Three years after feeling lost and alone, depressed about my breast reconstruction options and the lack of diversity in the cancer care space, I connected with Rethink Breast Cancer to share with them my idea to create a resource for Black women who may be feeling just like me. Unseen. Unheard. Underrepresented. I needed an outlet to process my experiences and to shine a light on the need for diversity and representation. I wanted to find beauty, where I felt ugly. I wanted to empower, where I felt deflated. I wanted to find community and comfort where I felt alone and raw. In 2020, Uncovered: A Breast Recognition Project was born.
I was able to collaborate with Rethink Breast Cancer and breathe life into my years of journaling and wishing for better during my treatment. When I approached Rethink with my idea for the Breast Recognition Project, I was adamant that this had to be an uplifting and supportive experience for the women who courageously volunteered to not only uncover their breast cancer scars, but also the stories behind the scars. It also needed to be cathartic to me.
As a Black woman, I found myself creating a resource to solve a problem that women of colour didn’t create. I was determined that all the creatives, including the photographer, hairstylist, and make-up artist, would be Black women. Uncovered: A Breast Recognition Project was well-received, and I am proud to say that we now have a second edition.
But there is still work that needs to be done. It is time for society to move beyond its fragility when it comes to dealing with race. There are systems in place that have historically favoured certain groups to the detriment of others. Healthcare is not immune to this. We cannot move forward with change if we constantly relegate the needs of underrepresented peoples to a footnote or confine them to the parentheses at the end of a broader conversation.
So, what does it mean to be Black and navigate a breast cancer diagnosis? The women who uncover their experiences in the resource can tell you. Uncovered is Caroline, who despite losing her mother to breast cancer, still thought of breast cancer as a white woman’s disease because she never saw herself represented. It is the story of Frankie, whose mental health suffered because of cultural expectations to keep her diagnosis and experiences private. It is Laura, who was left feeling disheartened and frustrated due to the lack of research, information, and communication about how treatments and medication affect Black people. It is Tonia, who wanted to show her daughter that she is still a strong Black woman with or without her breast.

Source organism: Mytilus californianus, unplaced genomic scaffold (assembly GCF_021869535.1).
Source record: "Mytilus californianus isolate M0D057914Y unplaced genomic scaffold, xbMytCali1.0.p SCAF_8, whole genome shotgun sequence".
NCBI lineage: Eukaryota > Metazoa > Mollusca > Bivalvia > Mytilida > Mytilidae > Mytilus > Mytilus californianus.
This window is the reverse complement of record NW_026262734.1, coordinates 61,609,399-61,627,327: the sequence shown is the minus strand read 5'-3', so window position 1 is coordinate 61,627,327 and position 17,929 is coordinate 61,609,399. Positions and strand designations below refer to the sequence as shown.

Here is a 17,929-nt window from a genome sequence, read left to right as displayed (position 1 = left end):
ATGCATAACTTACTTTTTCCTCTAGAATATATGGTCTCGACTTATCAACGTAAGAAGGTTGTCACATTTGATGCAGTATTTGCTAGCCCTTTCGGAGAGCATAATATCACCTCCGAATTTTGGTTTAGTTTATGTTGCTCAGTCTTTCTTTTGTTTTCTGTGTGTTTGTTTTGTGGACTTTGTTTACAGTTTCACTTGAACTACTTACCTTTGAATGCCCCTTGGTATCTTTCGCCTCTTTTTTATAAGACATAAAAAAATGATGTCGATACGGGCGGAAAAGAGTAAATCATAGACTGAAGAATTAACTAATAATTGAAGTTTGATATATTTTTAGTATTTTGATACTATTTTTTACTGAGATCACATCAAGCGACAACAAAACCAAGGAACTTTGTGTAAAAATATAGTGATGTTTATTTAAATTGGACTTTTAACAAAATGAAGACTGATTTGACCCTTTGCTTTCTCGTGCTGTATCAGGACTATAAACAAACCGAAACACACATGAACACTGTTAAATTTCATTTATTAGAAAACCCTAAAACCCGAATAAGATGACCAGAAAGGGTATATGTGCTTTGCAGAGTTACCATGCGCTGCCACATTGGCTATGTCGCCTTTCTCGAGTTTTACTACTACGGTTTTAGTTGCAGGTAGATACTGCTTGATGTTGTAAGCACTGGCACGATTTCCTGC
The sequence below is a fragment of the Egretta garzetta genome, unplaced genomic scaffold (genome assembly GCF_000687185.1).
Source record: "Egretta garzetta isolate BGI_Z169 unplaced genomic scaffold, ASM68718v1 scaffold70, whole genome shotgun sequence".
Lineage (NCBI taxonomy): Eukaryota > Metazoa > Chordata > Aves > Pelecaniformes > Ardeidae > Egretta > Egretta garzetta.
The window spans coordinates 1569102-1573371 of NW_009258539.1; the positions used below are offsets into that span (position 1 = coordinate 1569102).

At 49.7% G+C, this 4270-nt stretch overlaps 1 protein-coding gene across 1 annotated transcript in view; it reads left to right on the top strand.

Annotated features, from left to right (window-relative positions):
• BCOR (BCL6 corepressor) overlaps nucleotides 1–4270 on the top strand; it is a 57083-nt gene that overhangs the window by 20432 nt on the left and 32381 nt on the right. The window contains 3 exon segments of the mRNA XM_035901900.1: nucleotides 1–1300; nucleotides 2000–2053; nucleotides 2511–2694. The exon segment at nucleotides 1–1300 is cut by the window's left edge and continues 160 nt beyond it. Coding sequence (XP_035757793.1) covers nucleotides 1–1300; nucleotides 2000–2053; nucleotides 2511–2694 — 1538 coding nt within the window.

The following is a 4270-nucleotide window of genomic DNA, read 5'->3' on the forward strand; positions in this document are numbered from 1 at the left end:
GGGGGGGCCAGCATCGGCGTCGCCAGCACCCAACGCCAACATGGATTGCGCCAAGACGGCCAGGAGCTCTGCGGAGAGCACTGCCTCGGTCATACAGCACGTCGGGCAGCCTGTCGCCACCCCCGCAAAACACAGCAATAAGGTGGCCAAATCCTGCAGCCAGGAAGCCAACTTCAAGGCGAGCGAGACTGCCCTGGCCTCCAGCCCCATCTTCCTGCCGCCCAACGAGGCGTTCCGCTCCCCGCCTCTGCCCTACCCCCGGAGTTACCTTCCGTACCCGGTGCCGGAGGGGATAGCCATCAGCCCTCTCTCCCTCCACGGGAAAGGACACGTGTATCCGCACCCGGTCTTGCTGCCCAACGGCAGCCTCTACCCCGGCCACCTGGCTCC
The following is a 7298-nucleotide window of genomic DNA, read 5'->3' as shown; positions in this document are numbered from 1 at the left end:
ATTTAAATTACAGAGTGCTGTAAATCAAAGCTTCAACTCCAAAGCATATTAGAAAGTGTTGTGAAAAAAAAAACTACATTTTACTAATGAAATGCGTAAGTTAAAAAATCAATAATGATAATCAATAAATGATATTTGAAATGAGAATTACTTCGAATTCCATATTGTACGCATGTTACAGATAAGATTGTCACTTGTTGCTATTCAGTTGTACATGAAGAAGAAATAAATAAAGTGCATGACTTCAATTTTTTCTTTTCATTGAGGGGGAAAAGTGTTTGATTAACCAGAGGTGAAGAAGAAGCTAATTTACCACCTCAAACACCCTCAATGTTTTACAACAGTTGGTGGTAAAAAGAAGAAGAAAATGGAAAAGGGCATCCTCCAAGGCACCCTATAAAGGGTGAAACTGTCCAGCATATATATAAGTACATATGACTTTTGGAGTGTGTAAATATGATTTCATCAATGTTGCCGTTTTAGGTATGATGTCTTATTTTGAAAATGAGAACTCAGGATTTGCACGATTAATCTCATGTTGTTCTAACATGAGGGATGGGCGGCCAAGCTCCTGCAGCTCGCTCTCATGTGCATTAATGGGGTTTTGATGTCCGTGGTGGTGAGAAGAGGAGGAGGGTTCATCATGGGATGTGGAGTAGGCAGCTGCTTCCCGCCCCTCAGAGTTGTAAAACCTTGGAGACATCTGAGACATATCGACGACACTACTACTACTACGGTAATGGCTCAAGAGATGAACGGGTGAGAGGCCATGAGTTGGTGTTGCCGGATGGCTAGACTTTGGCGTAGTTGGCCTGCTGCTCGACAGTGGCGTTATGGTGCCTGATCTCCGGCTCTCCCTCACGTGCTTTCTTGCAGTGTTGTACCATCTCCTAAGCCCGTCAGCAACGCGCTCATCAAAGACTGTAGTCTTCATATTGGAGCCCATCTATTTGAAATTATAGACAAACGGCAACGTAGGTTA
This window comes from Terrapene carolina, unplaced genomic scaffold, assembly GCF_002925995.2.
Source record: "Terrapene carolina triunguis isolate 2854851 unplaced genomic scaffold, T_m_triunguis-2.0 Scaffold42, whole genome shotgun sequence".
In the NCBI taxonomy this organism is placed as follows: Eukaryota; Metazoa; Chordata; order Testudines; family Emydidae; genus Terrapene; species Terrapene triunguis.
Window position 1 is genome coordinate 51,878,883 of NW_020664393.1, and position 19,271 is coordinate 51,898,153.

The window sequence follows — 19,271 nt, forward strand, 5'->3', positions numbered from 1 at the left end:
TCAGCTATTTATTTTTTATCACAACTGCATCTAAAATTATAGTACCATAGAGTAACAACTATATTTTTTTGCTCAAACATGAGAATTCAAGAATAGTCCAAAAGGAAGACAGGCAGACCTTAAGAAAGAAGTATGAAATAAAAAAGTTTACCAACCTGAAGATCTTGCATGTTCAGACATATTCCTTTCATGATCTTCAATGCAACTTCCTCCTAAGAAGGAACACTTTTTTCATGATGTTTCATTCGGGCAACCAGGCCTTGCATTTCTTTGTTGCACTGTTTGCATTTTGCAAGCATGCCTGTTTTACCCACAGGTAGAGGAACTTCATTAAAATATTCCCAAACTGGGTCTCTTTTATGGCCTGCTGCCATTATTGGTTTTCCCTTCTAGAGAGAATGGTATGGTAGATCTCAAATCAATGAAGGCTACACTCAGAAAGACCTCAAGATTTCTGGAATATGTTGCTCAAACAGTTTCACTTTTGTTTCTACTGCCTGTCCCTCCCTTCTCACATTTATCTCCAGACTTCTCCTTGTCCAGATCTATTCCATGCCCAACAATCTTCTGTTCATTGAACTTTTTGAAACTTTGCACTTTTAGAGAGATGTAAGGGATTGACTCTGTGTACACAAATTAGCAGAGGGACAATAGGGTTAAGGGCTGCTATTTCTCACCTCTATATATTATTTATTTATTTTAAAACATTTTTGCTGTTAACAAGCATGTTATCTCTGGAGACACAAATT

What I really want people to understand is that it is possible to provide world-class cancer care and still have unmet needs. It is possible to do good and do harm at the same time. It is possible to listen and be dismissive. These are the experiences of Black women facing a breast cancer diagnosis. The stories in Uncovered speak to these opposing realities. When assumptions are made that scars, radiation burns and healing are the same for everyone, Black women suffer.
When a Eurocentric bias as to who is represented in breast cancer brochures and images shared in the clinical cancer care setting, harm is being done. When a Black woman isn’t prepared for changes in skin pigmentation, and then her concerns are dismissed because they aren’t deemed painful, trust is broken.
When Black cancer patients lose their hair, and the only wig options are not appropriate or representative of natural Black hair, a woman’s dignity and identity are damaged. These experiences lead to stress and distress. These are the experiences that nobody prepares Black cancer patients for. These are precisely the stories that I shine a light on in Uncovered.
The stories in Uncovered not only build community and support for Black women, an underrepresented community in the cancer space and whose needs are often unmet, the resource also presents opportunities for growth and overdue systemic change that those who are entrusted with our care can work towards.
Uncovered is a resource that is for everyone. Though it shines a light on the disparities and discrepancies that BIPOC women face when navigating their cancer diagnosis, it is important for everyone to read. We need our healthcare providers to take up the torch and advocate for better and make systemic change happen now.
We need community agencies to create programming opportunities so that safe spaces exist for us to share our experiences. We need to have the same options and opportunities during our diagnosis and treatment that white people have been privileged to experience without ever having to ask. Uncovered is available free online and can be found at rethinkbreastcancer.com/uncovered.